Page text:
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Animal Sentience To Be Recognised In UK Law

Animals will soon be formally recognised as sentient beings in UK law.
A pig with his snout pointing upwards. Animal Sentience to be recognised in UK Law. A pig lifting his snout to the air.

Animal Sentience Bill passes through Parliament

The Animal Sentience Bill has passed its final hurdle in the Houses of Parliament, meaning UK law will soon officially recognise that animals have the capacity to feel.

The Bill, officially called the Animal Welfare (Sentience) Bill, has now progressed to the Royal Assent stage. Over the next few days it will be formally approved by the Queen and become a law.

What does sentience mean?

Sentience is the ability to feel sensations and emotions. There is a wealth of scientific research evidencing that animals, including those farmed for human consumption, are sentient. Animals experience feelings such as joy, pleasure, fear and pain.

Animal sentience was the only piece of European Union (EU) legislation that was not transferred to UK law when the UK formally left the EU on 1st January 2021.

Campaigning for an animal sentience law

Animal Equality has been campaigning for this crucial legal protection since 2019 as part of the Better Deal For Animals coalition, an alliance of 50 of the UK’s leading animal protection organisations. Along with groups including Humane Society International and Wildlife and Countryside Link, we urged the UK Government to once again legally recognise that animals can feel and suffer.

Politicians from across political parties backed our campaign and expressed their support for animals. Our official petition to the Government gathered over 100,000 signatures from UK residents, prompting a debate on animal sentience in the House of Commons.

What will the animal sentience law do?

The animal sentience law means that animals’ ability to feel will be officially recognised in Government policy decision making. It is an important step forward for UK animal welfare law.

The law will create an Animal Sentience Committee, who will be able to examine whether Government policy has taken animals’ needs into account and to what extent. The Committee will have the power to publish reports on its findings. The Government Minister with responsibility for that policy area will then be duty-bound to provide Parliament with a written response to these reports within three months.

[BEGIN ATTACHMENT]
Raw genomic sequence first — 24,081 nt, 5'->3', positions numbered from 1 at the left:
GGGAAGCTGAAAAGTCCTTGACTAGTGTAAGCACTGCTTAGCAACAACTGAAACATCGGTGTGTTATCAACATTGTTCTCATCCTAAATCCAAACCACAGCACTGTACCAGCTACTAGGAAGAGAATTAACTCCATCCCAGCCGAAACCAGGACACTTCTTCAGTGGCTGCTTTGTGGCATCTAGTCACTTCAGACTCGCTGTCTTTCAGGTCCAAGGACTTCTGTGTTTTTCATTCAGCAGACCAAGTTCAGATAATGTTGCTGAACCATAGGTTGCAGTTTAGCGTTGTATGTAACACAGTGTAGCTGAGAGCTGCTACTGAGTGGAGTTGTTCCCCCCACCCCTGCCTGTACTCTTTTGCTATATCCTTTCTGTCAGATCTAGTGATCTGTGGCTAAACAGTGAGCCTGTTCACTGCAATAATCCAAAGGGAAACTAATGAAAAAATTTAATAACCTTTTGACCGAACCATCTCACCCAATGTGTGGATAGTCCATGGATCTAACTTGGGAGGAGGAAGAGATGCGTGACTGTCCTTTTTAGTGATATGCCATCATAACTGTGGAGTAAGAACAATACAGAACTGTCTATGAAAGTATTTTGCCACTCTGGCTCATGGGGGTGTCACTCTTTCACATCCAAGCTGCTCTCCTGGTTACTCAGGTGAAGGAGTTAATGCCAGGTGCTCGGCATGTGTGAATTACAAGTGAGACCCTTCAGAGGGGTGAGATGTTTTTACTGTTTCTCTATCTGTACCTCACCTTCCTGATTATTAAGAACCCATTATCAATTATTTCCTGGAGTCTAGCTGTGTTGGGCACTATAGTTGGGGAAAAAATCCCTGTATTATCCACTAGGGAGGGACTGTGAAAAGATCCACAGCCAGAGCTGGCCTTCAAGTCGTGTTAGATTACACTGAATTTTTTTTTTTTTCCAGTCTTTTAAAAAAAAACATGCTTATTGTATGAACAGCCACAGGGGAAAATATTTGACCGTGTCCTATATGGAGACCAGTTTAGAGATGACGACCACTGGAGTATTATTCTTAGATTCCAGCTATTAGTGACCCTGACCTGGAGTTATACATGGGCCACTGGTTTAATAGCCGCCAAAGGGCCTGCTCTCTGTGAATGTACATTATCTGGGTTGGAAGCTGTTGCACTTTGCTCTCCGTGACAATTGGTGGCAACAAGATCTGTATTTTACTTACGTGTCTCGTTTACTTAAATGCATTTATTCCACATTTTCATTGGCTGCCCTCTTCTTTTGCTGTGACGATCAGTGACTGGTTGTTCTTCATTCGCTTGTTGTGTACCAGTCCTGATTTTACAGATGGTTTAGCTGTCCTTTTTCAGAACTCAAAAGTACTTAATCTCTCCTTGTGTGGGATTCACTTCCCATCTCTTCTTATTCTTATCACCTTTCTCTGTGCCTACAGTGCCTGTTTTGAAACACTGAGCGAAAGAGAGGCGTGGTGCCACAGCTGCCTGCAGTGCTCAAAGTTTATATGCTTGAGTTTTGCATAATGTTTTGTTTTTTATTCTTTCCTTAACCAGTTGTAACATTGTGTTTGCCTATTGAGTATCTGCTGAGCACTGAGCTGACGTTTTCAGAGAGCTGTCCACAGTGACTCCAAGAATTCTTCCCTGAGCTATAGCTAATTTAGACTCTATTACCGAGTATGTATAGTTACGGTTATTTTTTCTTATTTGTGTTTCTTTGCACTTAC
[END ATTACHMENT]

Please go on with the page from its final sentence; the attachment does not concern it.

Lobsters, crabs, and octopuses recognised as sentient

At first, the Animal Sentience Bill only recognised vertebrates (animals with a backbone) as sentient beings.

Then in late 2021, as a result of a report from experts at the London School of Economics and campaigning from the Better Deal For Animals coalition, the Government announced it was amending the Animal Sentience Bill to include certain other animals – namely decapod crustaceans (such as lobsters, crabs and prawns) and cephalopods (such as octopuses and squids).

For now, this doesn’t ban any specific practices such as boiling crabs and lobsters alive – although the expert report does recommend this – but it does mean policymakers will be obligated to take these animals and their ability to suffer into account when making decisions.

Using the law to better protect animals

Our supporters played an invaluable role in this landmark victory for animals by signing the petition, emailing their MPs, and expressing support on social media.

You can help us achieve more groundbreaking legal progress for farmed animals, by joining our team of Animal Protectors today. Animal Protectors are a group of compassionate and dedicated activists who take quick, easy actions to help end cruelty to animals.

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